an uncoated area of the metal of the test substrate. As the probe is passed over the coated surface, a flaw is indicated by a spark at the contact point with an audible alarm in the detector and a visual alarm in the probe handle. The probe can have the shape of a brush or a spring that surrounds the pipe and is rolled all along the line.

Lowering in the pipe

Once the pipe is welded, bent and coated it can be lowered into the previously dug trench.

This is done with specialized construction equipment acting in tandem to lift the pipe

relatively uniformly and lower it into the trench. Care is taken to avoid damaging the pipe and

its exterior coating. The pipe is lowered off the skids into the ditch by a team of several side-boom tractors. All rocks are removed from the bottom of the ditch prior to the lowering operation. In any areas of rocky terrain, sand-filled bags would be placed in the bottom of the ditch to protect the pipe and coating from damage from rocks. After the pipe is laid in the trench, the wooden skids are picked up and moved ahead to reuse.

Backfilling the trench

Before testing the pipeline, the ditch is backfilled. Sometimes the excavated soil is used to fill

the trench and sometimes other selected backfill is used. The trench is backfilled using a

backfilling; no foreign materials are permitted in the trench.

Backfilling requires special attention in the following areas:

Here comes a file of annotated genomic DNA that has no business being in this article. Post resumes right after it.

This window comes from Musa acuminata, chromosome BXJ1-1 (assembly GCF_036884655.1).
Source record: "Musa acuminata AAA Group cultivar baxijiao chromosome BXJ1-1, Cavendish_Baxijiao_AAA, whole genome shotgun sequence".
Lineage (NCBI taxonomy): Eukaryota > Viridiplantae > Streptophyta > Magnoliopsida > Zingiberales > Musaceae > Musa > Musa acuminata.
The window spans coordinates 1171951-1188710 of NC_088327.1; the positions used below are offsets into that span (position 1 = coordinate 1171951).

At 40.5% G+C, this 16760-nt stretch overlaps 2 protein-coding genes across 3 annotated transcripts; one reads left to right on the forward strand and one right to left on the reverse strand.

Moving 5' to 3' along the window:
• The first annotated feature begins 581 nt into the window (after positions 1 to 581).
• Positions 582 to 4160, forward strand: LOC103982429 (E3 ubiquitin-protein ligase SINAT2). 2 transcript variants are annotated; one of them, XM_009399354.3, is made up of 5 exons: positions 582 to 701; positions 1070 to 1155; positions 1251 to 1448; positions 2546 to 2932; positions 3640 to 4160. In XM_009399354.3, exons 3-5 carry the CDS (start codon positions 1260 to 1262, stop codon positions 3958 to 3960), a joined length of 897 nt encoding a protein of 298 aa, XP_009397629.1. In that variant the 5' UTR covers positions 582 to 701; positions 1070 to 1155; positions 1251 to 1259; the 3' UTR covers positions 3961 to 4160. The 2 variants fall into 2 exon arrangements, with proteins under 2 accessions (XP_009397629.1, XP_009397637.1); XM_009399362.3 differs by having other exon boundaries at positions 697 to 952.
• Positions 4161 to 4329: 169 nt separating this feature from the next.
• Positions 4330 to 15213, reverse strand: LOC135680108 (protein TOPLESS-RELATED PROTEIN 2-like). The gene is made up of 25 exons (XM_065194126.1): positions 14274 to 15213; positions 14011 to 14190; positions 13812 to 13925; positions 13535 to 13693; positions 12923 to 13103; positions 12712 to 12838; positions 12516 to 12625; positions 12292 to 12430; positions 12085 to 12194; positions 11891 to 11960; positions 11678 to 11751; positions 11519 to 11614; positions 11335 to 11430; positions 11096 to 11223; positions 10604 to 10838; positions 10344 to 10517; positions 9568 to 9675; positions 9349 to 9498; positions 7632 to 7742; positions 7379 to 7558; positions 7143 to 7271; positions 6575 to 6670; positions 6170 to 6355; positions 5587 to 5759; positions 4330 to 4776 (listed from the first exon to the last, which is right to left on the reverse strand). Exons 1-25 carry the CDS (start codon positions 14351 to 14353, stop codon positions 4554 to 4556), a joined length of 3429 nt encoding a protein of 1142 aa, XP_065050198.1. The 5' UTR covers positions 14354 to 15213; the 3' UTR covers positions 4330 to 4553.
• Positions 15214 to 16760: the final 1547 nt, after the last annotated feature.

- in steep slopes (where the soil is generally rocky), the backfill material used to prepare

the pipeline bed and which is in contact with the pipe may be easily washed away.

Indeed, the trench is working like a drain and over the years the backfill will tend to

slip down the hill. To avoid this, special arrangements are made to stabilize the backfill in place (sand bag walls for instance) and to evacuate the water under control (drain pipe, diverters).

- when crossing underground structures or in any case when the minimum cover cannot

be achieved, special measures should be taken to provide the same level of protection:

backfilling with concrete, concrete slabs, etc… More than in normal cases, the backfill around the pipe should be properly compacted to provide the necessary strength to the line against static and dynamic pressure from loads crossing the trench.

- The above also applies when for some reasons the normal cover could not be achieved

due to construction problems: collapsing of the trench during the lowering in operation or river crossings (when the crossing is in open trench, the backfill of this trench shall be stabilized against erosion from the river).

Testing

After backfilling, the pipeline is hydrostatically tested following applicable regulations.

Actually, pipeline testing is more than just leak detection and resistance checking. Pipelines

are tested even when there is no applicable regulation. Indeed, the purposes of this “testing” operation are multiple:

- remove all debris from the inside;

- verify that there is no obstruction or diameter reduction;

- make sure the pipeline will not come out of the ground under pressure (Bourdon

effect);

- make sure the additional weight of the test water can be supported by the trench;

- check for leaks with maximum accuracy,

- check for resistance, verify the strength of the pipe and the weld,

- empty totally the test water (even this little tiny pocket under this river crossing)

- clean and dry (mainly for gas pipelines) the internal surface of the pipeline before the

client introduces valuable product into it,

- close the line at both ends to avoid any introduction of foreign materials and water.

- avoid corrosion;

- avoid polluting the environment with the huge quantities of rusty test water;